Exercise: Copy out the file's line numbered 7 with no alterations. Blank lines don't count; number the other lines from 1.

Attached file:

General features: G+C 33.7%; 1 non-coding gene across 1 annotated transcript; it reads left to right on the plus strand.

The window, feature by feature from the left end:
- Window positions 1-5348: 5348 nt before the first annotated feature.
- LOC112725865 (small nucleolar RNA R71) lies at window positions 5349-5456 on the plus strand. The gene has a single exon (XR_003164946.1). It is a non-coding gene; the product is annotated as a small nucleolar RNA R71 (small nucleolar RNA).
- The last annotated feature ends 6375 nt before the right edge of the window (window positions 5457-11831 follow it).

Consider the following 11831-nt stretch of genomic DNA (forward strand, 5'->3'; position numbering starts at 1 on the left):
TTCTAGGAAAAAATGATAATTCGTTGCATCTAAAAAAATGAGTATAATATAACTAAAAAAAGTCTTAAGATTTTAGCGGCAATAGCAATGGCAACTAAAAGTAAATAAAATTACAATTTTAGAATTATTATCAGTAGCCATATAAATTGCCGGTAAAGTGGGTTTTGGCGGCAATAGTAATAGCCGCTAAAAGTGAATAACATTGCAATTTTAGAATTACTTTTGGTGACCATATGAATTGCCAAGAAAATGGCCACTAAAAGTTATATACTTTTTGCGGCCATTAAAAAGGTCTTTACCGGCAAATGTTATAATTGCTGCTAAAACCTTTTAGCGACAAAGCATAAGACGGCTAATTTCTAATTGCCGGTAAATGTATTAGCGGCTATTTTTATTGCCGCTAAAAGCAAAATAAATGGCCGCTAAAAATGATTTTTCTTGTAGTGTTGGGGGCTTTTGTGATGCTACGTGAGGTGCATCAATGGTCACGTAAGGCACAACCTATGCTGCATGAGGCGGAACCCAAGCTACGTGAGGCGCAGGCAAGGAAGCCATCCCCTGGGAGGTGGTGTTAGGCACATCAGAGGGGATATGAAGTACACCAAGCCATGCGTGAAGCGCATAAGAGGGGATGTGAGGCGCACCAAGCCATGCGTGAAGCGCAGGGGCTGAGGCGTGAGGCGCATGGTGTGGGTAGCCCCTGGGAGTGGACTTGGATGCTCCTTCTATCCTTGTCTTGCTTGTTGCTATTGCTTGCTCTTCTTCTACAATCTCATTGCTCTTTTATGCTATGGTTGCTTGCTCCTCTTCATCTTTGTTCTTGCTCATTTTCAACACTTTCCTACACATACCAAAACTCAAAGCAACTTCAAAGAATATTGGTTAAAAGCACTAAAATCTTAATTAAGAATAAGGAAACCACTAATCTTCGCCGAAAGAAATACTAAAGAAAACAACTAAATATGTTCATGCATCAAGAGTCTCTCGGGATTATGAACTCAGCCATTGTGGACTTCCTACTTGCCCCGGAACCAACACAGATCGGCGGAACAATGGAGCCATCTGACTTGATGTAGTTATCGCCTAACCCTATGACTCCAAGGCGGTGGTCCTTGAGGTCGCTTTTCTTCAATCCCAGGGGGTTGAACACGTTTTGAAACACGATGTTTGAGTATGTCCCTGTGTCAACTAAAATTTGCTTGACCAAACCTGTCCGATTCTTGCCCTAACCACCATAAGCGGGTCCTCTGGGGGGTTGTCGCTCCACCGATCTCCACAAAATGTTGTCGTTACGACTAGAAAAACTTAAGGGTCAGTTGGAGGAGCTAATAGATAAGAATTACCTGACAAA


TTCTAGGAAAAAATGATAATTCGTTGCATCTAAAAAAATGAGTATAATATAACTAAAAAAAGTCTTAAGATTTTAGCGGCAATAGCAATGGCAACTAAAAGTAAATAAAATTACAATTTTAGAATTATTATCAGTAGCCATATAAATTGCCGGTAAAGTGGGTTTTGGCGGCAATAGTAATAGCCGCTAAAAGTGAATAACATTGCAATTTTAGAATTACTTTTGGTGACCATATGAATTGCCAAGAAAATGGCCACTAAAAGTTATATACTTTTTGCGGCCATTAAAAAGGTCTTTACCGGCAAATGTTATAATTGCTGCTAAAACCTTTTAGCGACAAAGCATAAGACGGCTAATTTCTAATTGCCGGTAAATGTATTAGCGGCTATTTTTATTGCCGCTAAAAGCAAAATAAATGGCCGCTAAAAATGATTTTTCTTGTAGTGTTGGGGGCTTTTGTGATGCTACGTGAGGTGCATCAATGGTCACGTAAGGCACAACCTATGCTGCATGAGGCGGAACCCAAGCTACGTGAGGCGCAGGCAAGGAAGCCATCCCCTGGGAGGTGGTGTTAGGCACATCAGAGGGGATATGAAGTACACCAAGCCATGCGTGAAGCGCATAAGAGGGGATGTGAGGCGCACCAAGCCATGCGTGAAGCGCAGGGGCTGAGGCGTGAGGCGCATGGTGTGGGTAGCCCCTGGGAGTGGACTTGGATGCTCCTTCTATCCTTGTCTTGCTTGTTGCTATTGCTTGCTCTTCTTCTACAATCTCATTGCTCTTTTATGCTATGGTTGCTTGCTCCTCTTCATCTTTGTTCTTGCTCATTTTCAACACTTTCCTACACATACCAAAACTCAAAGCAACTTCAAAGAATATTGGTTAAAAGCACTAAAATCTTAATTAAGAATAAGGAAACCACTAATCTTCGCCGAAAGAAATACTAAAGAAAACAACTAAATATGTTCATGCATCAAGAGTCTCTCGGGATTATGAACTCAGCCATTGTGGACTTCCTACTTGCCCCGGAACCAACACAGATCGGCGGAACAATGGAGCCATCTGACTTGATGTAGTTATCGCCTAACCCTATGACTCCAAGGCGGTGGTCCTTGAGGTCGCTTTTCTTCAATCCCAGGGGGTTGAACACGTTTTGAAACACGATGTTTGAGTATGTCCCTGTGTCAACTAAAATTTGCTTGACCAAACCTGTCCGATTCTTGCCCTAACCACCATAAGCGGGTCCTCTGGGGGGTTGTCGCTCCACCGATCTCCACAAAATGTTGTCGTTACGACTAGAAAAACTTAAGGGTCAGTTGGAGGAGCTAATAGATAAGAATTACCTGACAAA